• James Pearson – house pianist since 2006


  • Sam Burgess – house bassist since 2006

Other instruments[]

  • Ernest Ranglin – house guitarist 1964–65.

Other musicians[]

Other regular performers since 2006 include:

  • Al Cherry (guitar)
  • Alan Barnes (sax)
  • Alec Dankworth
  • Alex Garnett (sax)
  • Alistair White (trombone)
  • Arnie Somogyi (bass)
  • Dave O'Higgins
  • Gary Baldwin (Hammond organ)
  • Gerard Presencer (trumpet)
  • James Nisbet (guitar)
  • Mark Smith (bass)
  • Matt Home (drums)
  • Mornington Lockett
  • Natalie Williams (vocals)
  • Nina Ferro
  • Pete Long (sax)
  • Ralph Salmins (drums)
  • Steve Fishwick
  • Steve Rushton (drums)

Record label[]

In 1978, the club established its own record label, Ronnie Scott's Jazz House. The first release was an album by Scott's quintet. Over the next 20 years, the label gained in prominence, issuing both historic live club performances and new recordings.[6]

Live albums recorded at Ronnie's[]

  • 1963–65: Live in London vols 1 & 2Tubby Hayes (taped by Les Tomkins at the Old Place)
  • 1964: Live at Ronnie Scott'sBen Webster
  • 1964: The Punch – Ben Webster
  • 1964/65: There and Back – The Dick Morrissey Quartet (released 1997). Recorded 27 January 1964/20 August 1965
  • 1965: Sonny Stitt / Live at Ronnie Scott'sSonny Stitt and the Dick Morrissey Quartet. Recorded May 1965
  • 1965: Live at Ronnie Scott'sWes Montgomery
  • 1966: Blossom Time at Ronnie Scott'sBlossom Dearie
  • 1967: Sweet Blossom Dearie – Blossom Dearie
  • 1969: Volcano...Live at Ronnie'sKenny Clarke/Francy Boland Big Band
  • 1969: Rue Chaptal...Live at Ronnie's – Kenny Clarke/Francy Boland Big Band
  • 1970: Somewhere in Soho (also released as Live at Ronnie Scott's Jazz Club) – Soft Machine
  • 1971: Dynasty (Live at Ronnie Scott's)Stan Getz
  • 1972: Rich in London aka Very Alive at Ronnie Scott'sBuddy Rich Big Band
  • 1974: Ella in LondonElla Fitzgerald
  • 1975: Lee Konitz Meets Warne Marsh Again - Lee Konitz and Warne Marsh
  • 1976: Livestock - Brand X
  • 1976: Symphony of Scorpions - Graham Collier
  • 1977: Ronnie Scott's Presents Sarah Vaughan LiveSarah Vaughan
  • 1980: Complete Live at Ronnie Scott's 1980Bill Evans
  • 1980: Live at Ronnie Scott's aka The Man from Planet Jazz – Buddy Rich Big Band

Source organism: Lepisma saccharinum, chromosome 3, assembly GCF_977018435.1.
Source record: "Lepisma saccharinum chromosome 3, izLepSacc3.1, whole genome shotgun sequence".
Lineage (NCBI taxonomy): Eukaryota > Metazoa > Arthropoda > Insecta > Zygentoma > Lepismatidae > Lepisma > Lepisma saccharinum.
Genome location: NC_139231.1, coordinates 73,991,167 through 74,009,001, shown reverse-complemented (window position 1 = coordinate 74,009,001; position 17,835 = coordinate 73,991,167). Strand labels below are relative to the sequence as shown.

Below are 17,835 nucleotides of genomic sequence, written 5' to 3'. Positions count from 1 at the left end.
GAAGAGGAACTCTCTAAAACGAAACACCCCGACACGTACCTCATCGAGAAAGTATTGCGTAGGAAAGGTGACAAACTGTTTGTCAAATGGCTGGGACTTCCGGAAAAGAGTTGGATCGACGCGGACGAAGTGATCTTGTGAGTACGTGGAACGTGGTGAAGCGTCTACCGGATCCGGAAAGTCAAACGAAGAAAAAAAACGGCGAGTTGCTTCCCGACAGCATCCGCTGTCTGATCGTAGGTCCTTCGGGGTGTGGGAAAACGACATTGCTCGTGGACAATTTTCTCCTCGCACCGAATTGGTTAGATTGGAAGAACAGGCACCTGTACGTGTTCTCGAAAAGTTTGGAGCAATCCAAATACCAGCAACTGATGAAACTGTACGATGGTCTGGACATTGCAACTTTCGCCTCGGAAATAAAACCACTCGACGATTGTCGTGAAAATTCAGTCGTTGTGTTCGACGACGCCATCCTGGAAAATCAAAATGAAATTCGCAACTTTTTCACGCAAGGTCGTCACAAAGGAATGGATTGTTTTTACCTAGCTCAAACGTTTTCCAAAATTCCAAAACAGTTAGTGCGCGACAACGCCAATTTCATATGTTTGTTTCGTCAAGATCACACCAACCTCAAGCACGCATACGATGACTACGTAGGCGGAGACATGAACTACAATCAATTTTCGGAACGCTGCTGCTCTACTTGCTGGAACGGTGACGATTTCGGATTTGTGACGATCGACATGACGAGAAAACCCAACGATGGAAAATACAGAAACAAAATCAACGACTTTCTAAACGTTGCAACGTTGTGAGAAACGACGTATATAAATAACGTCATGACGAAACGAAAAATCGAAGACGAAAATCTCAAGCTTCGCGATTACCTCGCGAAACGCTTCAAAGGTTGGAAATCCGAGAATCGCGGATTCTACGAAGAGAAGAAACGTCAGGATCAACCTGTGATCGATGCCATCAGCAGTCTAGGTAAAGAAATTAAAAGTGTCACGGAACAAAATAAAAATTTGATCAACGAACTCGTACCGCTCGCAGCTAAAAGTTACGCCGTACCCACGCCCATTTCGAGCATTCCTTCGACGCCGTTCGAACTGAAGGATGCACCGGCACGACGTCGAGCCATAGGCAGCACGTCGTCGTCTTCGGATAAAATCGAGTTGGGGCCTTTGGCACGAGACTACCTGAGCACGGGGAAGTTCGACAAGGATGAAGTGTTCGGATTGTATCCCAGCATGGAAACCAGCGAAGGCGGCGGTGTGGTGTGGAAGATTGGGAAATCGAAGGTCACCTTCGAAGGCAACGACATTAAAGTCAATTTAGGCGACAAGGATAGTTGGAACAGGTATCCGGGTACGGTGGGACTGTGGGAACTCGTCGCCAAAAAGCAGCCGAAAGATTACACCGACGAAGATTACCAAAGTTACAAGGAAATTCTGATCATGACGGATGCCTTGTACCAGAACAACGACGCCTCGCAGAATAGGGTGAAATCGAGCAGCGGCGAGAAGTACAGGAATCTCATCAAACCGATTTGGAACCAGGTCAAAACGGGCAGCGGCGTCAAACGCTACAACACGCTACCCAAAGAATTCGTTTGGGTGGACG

• 1980: Live at Ronnie Scott's – Mike Carr and His Trio Featuring Jim Mullen and Harold SmithMike Carr
  • 1980: Blues for the Fisherman – The Milcho Leviev Quartet, featuring Art Pepper
  • 1980: True Blues – The Milcho Leviev Quartet, featuring Art Pepper
  • 1983: Live at Ronnie Scott'sWeekend
  • 1984: Live at Ronnie Scott'sNina Simone. Recorded 17 November 1984.
  • 1986: Live at Ronnie Scott'sChet Baker
  • 1986: Live at Ronnie Scott'sChico Freeman
  • 1986: Live at Ronnie Scott's, LondonAnita O'Day
  • 1988: Live at Ronnie Scott'sCurtis Mayfield
  • 1988: I Gotta Right to Sing (live at Ronnie Scott's)Marion Montgomery
  • 1988: Live at Ronnie Scott'sRoy Ayers
  • 1989: The London ConcertGeorge Russell's Living Time Orchestra
  • 1990: Live at Ronnie'sJohn Dankworth Big Band
  • 1990: Live at Ronnie Scott'sTaj Mahal
  • 1991: FelicidadIrakere
  • 1992: Fourth World: Recorded live at Ronnie Scott's Club
  • 1994: Speed TrapPeter King Quintet featuring Gerard Presencer
  • 1995: How Long Has This Been Going OnVan Morrison, Georgie Fame and Pee Wee Ellis. Recorded 3 May 1995.
  • 1995: A Change of SeasonsDream Theater
  • 1997: Dolly BirdLiane Carroll
  • 1998: Live at Ronnie Scott'sShakatak
  • 1998: Soho SessionPeter Green Splinter Group
  • 2000: Ronnie Scott's Jazz HouseArturo Sandoval
  • 2002: Son of Dolly Bird – Liane Carroll
  • 2003: Live at Ronnie Scott's - Lisa Stansfield
  • 2004: Watts at Scott'sCharlie Watts Performing This Week...Live at Ronnie Scott's
  • 2005: MF Horn VI – Live at Ronnie'sMaynard Ferguson
  • 2006: Live at Ronnie Scott'sJamie Cullum
  • 2007: Live at Ronnie Scott'sJeff Beck

See also[]

Further reading[]


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External links[]